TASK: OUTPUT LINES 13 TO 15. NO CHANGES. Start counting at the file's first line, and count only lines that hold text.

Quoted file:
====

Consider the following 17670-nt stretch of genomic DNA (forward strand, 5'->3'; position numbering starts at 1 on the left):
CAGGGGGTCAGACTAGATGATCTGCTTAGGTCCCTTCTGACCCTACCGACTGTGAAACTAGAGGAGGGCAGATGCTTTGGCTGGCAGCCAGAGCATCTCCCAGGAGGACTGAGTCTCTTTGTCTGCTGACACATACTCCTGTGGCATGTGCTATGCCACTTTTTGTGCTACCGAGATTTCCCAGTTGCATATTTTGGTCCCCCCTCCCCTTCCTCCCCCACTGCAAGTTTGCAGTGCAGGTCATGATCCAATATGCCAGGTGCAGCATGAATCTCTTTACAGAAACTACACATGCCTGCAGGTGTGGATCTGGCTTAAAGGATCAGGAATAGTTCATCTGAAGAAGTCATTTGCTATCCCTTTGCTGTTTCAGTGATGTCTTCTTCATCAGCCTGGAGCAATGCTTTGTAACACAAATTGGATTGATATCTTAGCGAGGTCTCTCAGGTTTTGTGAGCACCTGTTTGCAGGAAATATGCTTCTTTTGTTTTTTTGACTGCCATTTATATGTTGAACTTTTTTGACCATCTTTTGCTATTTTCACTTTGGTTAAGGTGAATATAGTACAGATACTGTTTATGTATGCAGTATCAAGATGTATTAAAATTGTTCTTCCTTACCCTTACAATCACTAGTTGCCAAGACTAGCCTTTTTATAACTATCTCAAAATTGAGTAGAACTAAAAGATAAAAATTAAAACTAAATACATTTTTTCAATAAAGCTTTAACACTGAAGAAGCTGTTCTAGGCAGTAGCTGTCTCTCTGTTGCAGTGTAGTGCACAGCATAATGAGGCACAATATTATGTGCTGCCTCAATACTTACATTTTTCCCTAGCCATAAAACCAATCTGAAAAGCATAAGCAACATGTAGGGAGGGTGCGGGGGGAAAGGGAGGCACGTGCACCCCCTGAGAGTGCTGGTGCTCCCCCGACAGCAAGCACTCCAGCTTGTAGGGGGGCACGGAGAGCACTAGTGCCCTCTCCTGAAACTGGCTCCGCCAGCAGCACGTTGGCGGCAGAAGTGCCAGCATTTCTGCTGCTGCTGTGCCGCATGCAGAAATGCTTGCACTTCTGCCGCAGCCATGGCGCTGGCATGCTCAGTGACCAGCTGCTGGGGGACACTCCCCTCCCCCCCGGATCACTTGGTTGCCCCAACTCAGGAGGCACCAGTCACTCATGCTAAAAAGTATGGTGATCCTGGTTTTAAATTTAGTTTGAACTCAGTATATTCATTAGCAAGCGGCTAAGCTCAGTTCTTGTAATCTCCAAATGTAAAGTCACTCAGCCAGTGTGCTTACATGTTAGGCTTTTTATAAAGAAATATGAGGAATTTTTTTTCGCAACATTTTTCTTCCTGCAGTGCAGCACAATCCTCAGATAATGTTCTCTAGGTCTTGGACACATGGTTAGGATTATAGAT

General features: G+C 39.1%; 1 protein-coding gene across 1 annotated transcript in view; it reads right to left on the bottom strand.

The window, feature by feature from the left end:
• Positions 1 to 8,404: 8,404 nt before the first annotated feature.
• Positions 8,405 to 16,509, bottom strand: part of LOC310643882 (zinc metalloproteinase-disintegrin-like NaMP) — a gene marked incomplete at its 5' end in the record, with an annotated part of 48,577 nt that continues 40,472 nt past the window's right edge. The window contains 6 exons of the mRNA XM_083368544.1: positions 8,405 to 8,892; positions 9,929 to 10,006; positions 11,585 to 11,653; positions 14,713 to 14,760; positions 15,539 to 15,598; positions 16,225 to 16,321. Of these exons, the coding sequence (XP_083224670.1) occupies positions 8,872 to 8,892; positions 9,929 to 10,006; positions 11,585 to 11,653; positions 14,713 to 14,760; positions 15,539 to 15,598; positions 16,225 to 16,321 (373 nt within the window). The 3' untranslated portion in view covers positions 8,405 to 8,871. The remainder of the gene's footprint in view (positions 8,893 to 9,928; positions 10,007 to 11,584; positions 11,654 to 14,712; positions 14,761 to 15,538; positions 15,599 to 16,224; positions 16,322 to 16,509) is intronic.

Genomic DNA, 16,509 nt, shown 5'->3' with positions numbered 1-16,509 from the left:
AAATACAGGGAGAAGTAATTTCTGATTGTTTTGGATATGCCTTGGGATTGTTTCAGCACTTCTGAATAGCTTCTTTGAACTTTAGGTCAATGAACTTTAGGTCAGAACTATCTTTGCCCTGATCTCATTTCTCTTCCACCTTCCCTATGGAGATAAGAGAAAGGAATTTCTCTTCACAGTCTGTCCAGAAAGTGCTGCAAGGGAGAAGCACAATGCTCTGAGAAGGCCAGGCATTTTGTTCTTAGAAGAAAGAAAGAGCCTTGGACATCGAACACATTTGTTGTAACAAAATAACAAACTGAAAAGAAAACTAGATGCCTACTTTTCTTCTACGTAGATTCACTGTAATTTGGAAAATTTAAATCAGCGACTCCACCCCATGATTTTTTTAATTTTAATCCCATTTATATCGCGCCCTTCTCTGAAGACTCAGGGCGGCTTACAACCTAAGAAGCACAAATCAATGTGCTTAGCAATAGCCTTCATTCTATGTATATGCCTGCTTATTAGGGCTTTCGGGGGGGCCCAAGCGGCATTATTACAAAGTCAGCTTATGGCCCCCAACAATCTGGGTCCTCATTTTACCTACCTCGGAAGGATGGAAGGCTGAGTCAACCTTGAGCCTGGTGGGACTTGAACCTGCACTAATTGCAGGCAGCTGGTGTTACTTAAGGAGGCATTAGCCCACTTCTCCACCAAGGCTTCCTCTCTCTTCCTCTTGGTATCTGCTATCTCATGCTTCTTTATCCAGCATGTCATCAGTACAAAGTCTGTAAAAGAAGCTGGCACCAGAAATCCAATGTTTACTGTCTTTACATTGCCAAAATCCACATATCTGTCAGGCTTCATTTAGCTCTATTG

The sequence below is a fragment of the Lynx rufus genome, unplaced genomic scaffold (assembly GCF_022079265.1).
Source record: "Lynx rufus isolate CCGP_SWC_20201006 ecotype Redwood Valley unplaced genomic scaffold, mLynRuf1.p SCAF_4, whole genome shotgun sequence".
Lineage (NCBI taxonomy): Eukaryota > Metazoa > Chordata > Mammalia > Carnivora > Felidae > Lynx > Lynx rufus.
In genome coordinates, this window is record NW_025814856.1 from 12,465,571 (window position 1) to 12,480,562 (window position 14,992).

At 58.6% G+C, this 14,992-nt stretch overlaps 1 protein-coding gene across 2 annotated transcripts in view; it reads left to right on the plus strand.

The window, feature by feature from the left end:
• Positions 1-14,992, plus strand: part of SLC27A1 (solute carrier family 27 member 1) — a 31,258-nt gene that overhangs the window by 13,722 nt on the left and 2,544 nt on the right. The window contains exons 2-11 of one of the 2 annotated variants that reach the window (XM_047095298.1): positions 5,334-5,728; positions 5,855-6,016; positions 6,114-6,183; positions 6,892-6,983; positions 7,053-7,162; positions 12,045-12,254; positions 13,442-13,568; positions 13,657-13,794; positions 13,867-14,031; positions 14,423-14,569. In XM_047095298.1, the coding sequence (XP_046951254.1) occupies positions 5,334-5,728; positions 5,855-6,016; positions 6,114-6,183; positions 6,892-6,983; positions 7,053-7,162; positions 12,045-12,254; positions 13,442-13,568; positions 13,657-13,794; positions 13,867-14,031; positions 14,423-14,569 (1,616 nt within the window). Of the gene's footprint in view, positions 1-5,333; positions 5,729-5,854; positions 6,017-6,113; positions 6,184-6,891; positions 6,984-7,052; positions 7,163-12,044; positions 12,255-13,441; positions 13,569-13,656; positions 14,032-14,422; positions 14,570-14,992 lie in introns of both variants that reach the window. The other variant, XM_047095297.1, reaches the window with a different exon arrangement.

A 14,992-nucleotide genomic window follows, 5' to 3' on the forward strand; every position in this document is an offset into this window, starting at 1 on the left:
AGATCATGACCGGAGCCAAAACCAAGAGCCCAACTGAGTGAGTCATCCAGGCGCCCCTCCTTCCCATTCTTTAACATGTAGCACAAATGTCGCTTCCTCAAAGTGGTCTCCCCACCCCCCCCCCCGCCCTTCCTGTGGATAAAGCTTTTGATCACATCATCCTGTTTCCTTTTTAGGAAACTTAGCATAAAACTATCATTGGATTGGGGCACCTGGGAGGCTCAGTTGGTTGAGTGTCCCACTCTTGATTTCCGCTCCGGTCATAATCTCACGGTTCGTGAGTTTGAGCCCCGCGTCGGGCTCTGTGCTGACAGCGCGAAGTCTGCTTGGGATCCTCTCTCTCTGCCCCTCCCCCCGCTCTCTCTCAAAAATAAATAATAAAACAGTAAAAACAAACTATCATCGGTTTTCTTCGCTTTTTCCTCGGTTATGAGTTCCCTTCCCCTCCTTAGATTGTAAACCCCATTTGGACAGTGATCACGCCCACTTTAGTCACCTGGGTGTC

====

At 58.6% G+C, this 14,992-nt stretch overlaps 1 protein-coding gene across 2 annotated transcripts in view; it reads left to right on the plus strand.

The window, feature by feature from the left end:
• Positions 1-14,992, plus strand: part of SLC27A1 (solute carrier family 27 member 1) — a 31,258-nt gene that overhangs the window by 13,722 nt on the left and 2,544 nt on the right. The window contains exons 2-11 of one of the 2 annotated variants that reach the window (XM_047095298.1): positions 5,334-5,728; positions 5,855-6,016; positions 6,114-6,183; positions 6,892-6,983; positions 7,053-7,162; positions 12,045-12,254; positions 13,442-13,568; positions 13,657-13,794; positions 13,867-14,031; positions 14,423-14,569. In XM_047095298.1, the coding sequence (XP_046951254.1) occupies positions 5,334-5,728; positions 5,855-6,016; positions 6,114-6,183; positions 6,892-6,983; positions 7,053-7,162; positions 12,045-12,254; positions 13,442-13,568; positions 13,657-13,794; positions 13,867-14,031; positions 14,423-14,569 (1,616 nt within the window). Of the gene's footprint in view, positions 1-5,333; positions 5,729-5,854; positions 6,017-6,113; positions 6,184-6,891; positions 6,984-7,052; positions 7,163-12,044; positions 12,255-13,441; positions 13,569-13,656; positions 14,032-14,422; positions 14,570-14,992 lie in introns of both variants that reach the window. The other variant, XM_047095297.1, reaches the window with a different exon arrangement.